French fashion label Dior is taking a feminine approach to its recurring Lady Dior Art campaign, choosing only to collaborate with women artists this time around.
In each iteration, Dior asks creatives to conceive their own versions of the iconic Lady Dior top-handle handbag. In a move emphasizing creative director Maria Grazia Chiuri’s commitment to bringing feminism to fashion, the label enlisted solely women artists for this campaign.
Works of art
Dior worked with 11 women from around the world for this campaign, and is sharing their work through social media and other digital efforts.
For instance, Japanese artist Haruka Kojin is featured on Instagram explaining how her work with lenses inspired her to add crystalline embellishments to metallic leather Lady Dior bags. Her interpretation of the handbags plays with themes of distortion and perspective.
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Employing the color gold widely throughout the entirety her extensive output, Colombian artist Olga de Amaral turned to this evocation of the precious metal when it came to conceiving the ‘Lady Dior’ bags that provided her contribution to the #DiorLadyArt project whose women-only participation was instigated by #MariaGraziaChiuri.
Dior is unveiling individual designs on Instagram
French artist Morgane Tschiember actually took inspiration from an erotic Japanese knotwork, known as shibari. Ms. Tschiember’s creations emphasize the suppleness of the handbag that is contorted by ropes.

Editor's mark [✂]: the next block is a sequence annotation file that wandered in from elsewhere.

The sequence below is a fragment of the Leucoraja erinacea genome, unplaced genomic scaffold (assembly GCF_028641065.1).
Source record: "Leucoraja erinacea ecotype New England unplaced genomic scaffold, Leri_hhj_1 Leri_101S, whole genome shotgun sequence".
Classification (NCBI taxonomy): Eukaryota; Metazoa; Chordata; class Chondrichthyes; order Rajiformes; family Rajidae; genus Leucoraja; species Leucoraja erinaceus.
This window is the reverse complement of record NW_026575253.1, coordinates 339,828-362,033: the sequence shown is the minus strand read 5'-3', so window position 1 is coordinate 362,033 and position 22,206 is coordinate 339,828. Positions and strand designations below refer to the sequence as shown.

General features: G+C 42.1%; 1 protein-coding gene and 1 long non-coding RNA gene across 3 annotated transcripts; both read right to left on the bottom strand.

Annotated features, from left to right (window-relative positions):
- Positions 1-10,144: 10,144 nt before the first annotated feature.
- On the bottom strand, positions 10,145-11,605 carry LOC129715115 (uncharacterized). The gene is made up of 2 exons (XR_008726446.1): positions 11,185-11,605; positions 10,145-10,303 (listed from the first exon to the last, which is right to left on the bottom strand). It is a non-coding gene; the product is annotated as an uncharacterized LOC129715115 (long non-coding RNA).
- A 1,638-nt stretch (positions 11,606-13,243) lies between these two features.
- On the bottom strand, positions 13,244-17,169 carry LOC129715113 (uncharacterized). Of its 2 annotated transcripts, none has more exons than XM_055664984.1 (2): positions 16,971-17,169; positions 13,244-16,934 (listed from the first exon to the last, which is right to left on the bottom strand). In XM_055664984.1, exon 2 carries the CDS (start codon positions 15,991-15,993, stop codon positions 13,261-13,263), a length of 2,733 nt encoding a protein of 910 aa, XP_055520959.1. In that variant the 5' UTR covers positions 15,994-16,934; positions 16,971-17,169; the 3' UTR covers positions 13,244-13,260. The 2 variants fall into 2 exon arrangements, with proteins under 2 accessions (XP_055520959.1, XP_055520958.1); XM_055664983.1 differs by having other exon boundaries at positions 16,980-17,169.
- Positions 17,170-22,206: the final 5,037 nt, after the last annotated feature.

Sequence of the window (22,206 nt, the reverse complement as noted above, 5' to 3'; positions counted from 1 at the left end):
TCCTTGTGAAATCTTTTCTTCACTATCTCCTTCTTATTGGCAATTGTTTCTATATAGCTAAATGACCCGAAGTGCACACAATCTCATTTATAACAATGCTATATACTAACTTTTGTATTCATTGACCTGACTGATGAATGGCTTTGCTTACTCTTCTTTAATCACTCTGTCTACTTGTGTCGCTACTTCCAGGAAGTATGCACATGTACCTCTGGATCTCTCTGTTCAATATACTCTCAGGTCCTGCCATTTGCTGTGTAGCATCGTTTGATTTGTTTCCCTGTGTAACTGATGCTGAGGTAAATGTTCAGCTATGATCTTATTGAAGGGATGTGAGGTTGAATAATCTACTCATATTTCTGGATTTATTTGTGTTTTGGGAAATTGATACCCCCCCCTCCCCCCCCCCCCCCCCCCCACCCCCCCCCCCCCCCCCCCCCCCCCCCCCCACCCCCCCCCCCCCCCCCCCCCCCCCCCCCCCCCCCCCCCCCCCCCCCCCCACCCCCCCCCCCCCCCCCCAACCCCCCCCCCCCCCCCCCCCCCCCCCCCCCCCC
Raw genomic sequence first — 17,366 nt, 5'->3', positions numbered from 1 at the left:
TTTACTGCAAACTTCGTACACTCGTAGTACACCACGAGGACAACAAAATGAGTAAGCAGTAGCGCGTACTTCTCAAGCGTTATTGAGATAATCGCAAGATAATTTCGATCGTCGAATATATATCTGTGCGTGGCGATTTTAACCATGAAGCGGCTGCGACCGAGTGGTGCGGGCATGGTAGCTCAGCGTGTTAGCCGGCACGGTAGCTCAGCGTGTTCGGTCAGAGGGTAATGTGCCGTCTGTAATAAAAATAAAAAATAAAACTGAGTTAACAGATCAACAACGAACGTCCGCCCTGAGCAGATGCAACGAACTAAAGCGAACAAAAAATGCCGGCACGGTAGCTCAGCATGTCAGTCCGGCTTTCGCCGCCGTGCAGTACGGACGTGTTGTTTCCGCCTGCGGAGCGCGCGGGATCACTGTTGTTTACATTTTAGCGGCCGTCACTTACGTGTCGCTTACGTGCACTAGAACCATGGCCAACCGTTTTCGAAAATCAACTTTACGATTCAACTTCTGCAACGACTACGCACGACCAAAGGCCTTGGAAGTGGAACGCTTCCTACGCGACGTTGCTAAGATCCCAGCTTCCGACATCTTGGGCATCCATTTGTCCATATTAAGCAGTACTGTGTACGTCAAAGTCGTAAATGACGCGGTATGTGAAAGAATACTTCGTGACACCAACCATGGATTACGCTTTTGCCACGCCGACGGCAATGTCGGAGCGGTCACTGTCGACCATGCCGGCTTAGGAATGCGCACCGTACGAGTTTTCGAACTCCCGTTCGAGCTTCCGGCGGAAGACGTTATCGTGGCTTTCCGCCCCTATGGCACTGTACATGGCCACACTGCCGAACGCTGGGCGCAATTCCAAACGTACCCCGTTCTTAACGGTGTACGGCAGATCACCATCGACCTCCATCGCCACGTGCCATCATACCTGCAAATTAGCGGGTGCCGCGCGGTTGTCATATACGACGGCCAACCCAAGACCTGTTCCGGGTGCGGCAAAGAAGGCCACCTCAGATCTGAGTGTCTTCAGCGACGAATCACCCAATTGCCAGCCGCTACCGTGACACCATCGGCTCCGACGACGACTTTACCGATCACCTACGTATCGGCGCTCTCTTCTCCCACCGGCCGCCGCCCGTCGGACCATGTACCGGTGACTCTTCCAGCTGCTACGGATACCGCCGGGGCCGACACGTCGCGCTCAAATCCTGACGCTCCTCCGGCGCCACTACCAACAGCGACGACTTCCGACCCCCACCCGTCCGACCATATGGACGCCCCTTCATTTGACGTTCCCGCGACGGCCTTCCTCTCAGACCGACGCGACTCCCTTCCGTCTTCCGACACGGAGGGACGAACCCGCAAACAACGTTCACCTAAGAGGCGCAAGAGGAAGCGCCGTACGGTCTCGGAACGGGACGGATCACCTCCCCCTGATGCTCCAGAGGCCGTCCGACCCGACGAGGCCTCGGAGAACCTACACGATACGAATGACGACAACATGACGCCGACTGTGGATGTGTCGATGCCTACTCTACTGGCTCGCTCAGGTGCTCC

Some of the women even turned to alternative materials to create their Lady Dior designs.
Colombian Olga de Amaral incorporated gold leaf, a material used throughout her work, into the cotton and linen she used. Tube embroidery also gives the handbags more dimension and reflects light in a unique way.
Chinese artist Li Shurui used 3D-printed synthetic leather in her designs, creating a unique embossed texture. As Ms. Shurui explains in an Instagram video for Dior, her handbags “demonstrate the extreme digital context of the world in which we live.”
Polly Apfelbaum shares the process behind her unique Lady Dior handbags
American Polly Apfelbaum based her work for Dior on prints and patchwork along with founder Christian Dior’s origins as a gallerist. Geometric shapes made of leather and cotton embroidery adorn her two Lady Dior interpretations.
In the 2017 edition of this project, 10 artists were invited by the brand to create their own versions of the Lady Dior style, each with their own story of inspiration (see story).
Dior and Ms. Chiuri continue to draw inspiration from the strength of women and their unique perspectives, as reflected in recent efforts.
The label based its upcoming spring/summer collection designs from the art of dance, but is taking the concept one step further with a campaign story that comes from inside the body.
Debuted at its spring/summer 2019 ready-to-wear runway show in September 2018, Dior showcased its collection with a powerful dance performance. Dior is extending the dance theme into its spring campaign with a series of content that captures a celebration of the body (see story).
The fashion house also elaborated on the Mexican inspiration for its 2019 cruise collection by putting local photographers in front of the camera.
Eight Mexican women photographed the collection in their native country for a feature in DiorMag, and the brand shared their stories and heritage in an Instagram series.
Among the Mexican photographers who participated in this project are Tania Franco Klein, Fabiola Zamora, Maya Goded, Paola Vivas and Cristina De Middel (see story).